Three ways of making in interdisciplinary design processes

Discussion of two comparable frameworks and suggestions for a more makerly MediaLAB model

The MediaLAB way of working has been subject to a number of iterations in recent years. The formalising and finetuning of the program, process, ideology and culture of design at the studio has led to a fast paced, well-structured 20-week program for collaboration in design research in interdisciplinary and cross-cultural settings. It has led to the development of a well-documented and structured 20 week program, an agile approach based on a modified version of SCRUM, a design method toolkit (online and physical card set), and a mobile app to simplify collaboration and reduce design waste (Van Hout & Gootjes, 2015). The MediaLAB Amsterdam model, in short: is based on an iterative loop called the research/create loop that signifies the desired alternating rhythm between analysing information and insights, and creating solutions. To go from one to the other, you go through a process we call translate.


Recent developments in production techniques and design tools have sparked a lot of discussion on the role of making and creating in a design research context. The craftsmanship of the designer is gaining prominence and is seems to be crucial for coming up with well-made, well-researched and innovative solutions. There is a rapidly growing body of work dealing with the embodied aspects of design research work: such as the role of sketching in design (Cross, 2011), embodied sensemaking and ideating (Hummels & Van Dijk, 2015), the formative value of design artifacts rather than summative value of deliverables (Dudd, 2011) and maker methodologies (Silver, 2009). The accessibility and number of makerspaces have made advanced production techniques available to researchers and students alike: a good time to reassess and formalise how a research and design studio such as MediaLAB Amsterdam can review their practice and come to terms with the question why designers make? 

I was asked to look into this question and make a number of suggestions for the workshops program and the methodology used. Below is an outline of the models of two other design education & research institutions: Design Academy Eindhoven and the model of the industrial design department at the Technical University Eindhoven (TU/e). There’s a short summary of the key points and terminology surrounding these models, followed by two suggestions for an improved MediaLAB model that can streamline the way we think/create.


Model 1: A critique of the slick prototype, and a call for making at TU/e

In the educational context of the design department of Industral Design at TU/Eindhoven, the role of making is discussed explicitly within their design education framework. Designers in training work in the context of designing systems, services and interactive products. At the core of the design process is the reciprocity of making and thinking: a reflective transformative design process they call the RTD process (Frens & Hengeveld, 2013: 2). Frens & Hengeveld define the design process not as a deterministic process from A to be, but as a process of making continuous informed guesses to move from unspecified to specified, and making serves a very specific purposes in this model (not to be confused with ‘designing’ which is the overall process, the interplay between thinking and creating).

1.Making for exploration

1.1 Making for inspiration

Making with a searching nature, making for inspiration, ambiguity as productive force, lack of planning. This is making for ideation & conceptualization.  “[The designer] is in constant reflective dialogue with that what he makes, his insights form while making” (2)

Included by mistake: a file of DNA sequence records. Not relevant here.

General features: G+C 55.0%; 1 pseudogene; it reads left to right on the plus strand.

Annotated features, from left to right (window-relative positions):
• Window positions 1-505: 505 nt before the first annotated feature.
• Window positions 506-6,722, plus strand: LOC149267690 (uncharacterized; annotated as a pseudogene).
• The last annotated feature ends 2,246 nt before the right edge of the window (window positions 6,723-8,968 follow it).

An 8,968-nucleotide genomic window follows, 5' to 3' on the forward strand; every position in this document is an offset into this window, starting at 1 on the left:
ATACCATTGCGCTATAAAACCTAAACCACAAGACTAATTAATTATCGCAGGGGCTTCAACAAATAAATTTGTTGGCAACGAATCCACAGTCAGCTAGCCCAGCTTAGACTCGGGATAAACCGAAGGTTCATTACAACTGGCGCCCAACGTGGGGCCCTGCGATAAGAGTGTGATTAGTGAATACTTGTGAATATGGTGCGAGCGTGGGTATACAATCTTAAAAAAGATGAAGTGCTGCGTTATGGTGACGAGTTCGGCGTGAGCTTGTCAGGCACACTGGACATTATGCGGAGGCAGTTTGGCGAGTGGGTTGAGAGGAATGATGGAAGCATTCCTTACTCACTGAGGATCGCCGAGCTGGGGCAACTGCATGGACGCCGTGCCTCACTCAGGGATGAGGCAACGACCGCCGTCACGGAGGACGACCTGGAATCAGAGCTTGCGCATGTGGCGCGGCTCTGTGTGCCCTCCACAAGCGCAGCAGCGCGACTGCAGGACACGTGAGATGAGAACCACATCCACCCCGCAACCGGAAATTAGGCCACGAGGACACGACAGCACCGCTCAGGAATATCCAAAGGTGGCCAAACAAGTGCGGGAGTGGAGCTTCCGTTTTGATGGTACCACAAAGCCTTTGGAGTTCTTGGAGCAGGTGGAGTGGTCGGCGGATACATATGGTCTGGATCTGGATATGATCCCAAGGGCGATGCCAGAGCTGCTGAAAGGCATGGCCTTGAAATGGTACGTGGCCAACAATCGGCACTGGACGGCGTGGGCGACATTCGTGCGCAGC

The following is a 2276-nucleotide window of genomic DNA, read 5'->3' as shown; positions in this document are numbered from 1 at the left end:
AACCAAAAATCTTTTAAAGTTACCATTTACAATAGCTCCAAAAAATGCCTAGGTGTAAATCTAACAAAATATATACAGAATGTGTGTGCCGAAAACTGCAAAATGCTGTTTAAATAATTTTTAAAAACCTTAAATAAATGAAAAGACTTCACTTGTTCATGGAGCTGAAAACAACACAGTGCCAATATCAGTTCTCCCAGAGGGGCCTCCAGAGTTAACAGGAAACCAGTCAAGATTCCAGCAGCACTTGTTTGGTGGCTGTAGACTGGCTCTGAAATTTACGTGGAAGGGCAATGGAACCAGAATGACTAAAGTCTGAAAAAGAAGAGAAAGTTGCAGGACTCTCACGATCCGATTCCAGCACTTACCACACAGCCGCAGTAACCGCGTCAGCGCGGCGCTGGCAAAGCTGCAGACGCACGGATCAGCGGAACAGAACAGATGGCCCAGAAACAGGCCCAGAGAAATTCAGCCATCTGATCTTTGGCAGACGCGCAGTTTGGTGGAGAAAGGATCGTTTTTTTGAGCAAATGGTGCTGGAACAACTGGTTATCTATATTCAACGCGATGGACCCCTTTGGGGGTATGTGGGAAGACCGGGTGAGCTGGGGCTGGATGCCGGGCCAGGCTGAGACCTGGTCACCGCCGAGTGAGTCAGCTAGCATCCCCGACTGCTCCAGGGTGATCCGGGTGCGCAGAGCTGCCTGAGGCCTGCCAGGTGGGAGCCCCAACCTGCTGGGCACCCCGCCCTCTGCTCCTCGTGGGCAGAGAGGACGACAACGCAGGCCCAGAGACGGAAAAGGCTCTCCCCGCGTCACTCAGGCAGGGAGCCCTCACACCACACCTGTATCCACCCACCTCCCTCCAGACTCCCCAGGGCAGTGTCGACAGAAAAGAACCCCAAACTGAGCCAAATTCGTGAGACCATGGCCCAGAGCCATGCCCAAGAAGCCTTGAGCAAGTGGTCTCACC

1.2 Making for elaboration

Making for elaboration is making in search for detail. The designer is looking to refine his concept, and searching for ways to express his design intent (2).


2. Making for validation

This way of making is to confirm and check ideas, the validation that will provide solid insights and will give direction to the next phases in the design. Designers do not make aimlessly, but try to move from unspecified to specified: “[T]he hand knows what the head doesn’t but needs to be shown. Making thus acts as a catalyst of thought.”(3)

Special note regarding digital fabrication

New techniques such as the ones belonging to digital fabrication and advanced rapid prototyping risk blurring the boundaries between making and prototyping, between making for exploration and making for validation and between making and designing (5). The ability to create fullfledged hi-fi working prototypes lures designers into making things work early on, but in turn they are often mistakenly perceived as ‘product proposals’: “the model is judged as a finished product rather than as a creator of insights (5).” Frens & Hengeveld strongly argue for keeping the boundaries very clear and to consider and evaluate making – and the design artifacts that come out of it – in terms of the insights they can reveal, not the definitiveness they express (6).

With regards to the MediaLAB model, there’s the same goal of interrelation between thinking and creating. But it is made more specific what that making is, and what different purposes the different kinds of making serve. This provides a lot of clarity as to why it is a good decision to start making at any point in the design process. Making is not just making, you do it with a different aim every time. If you start making with the right intention, then it will provide new insights to help designers make decisions.


Model 2: Design research at Design Academy Eindhoven

At Design Academy Eindhoven: they define making in different terms. In their manifesto on design research, they argue for 4 pillars that are necessary to do design research that can produce knowledge.

1. Anchoring in knowledge

To be embedded in a context of knowledge institutes, as a collaborative practice between academia and industry.

2. Capturing knowledge

Is to collect, document, analyse, map, reflect, translate and conclude. In other words: it’s the thinking that enables new meaning, dialogues and exploring futures (Manifesto, 2015). It’s one half of the thinking-through-making process they advocate.

3. Creating knowledge

This is the other half: the making part of thinking-through-making. Creating knowledge are all the ‘vessels that can express knowledge through more than words alone’ (Manifesto, 2015). In other words: text and verbal communication is one, but not one more important than eg. making objects, organising activities, telling stories, designing experiences, maps, styles, identities, scenarios, films, drawings.

4. Disseminating

By disseminating, again new knowledge is produced, they are not just vehicles. Manifestions of design – or perhaps ‘design artifacts’ –  is what is being disseminated and can be films, texts, maps, objects, services, events, maps, styles, identities. Dissemination is an active component of knowledge production and integral part of design research. Dissemination can take a plethora of forms again, not only conference papers, but also spaces, exhibitions, interactions etc.  (Manifesto, 2015).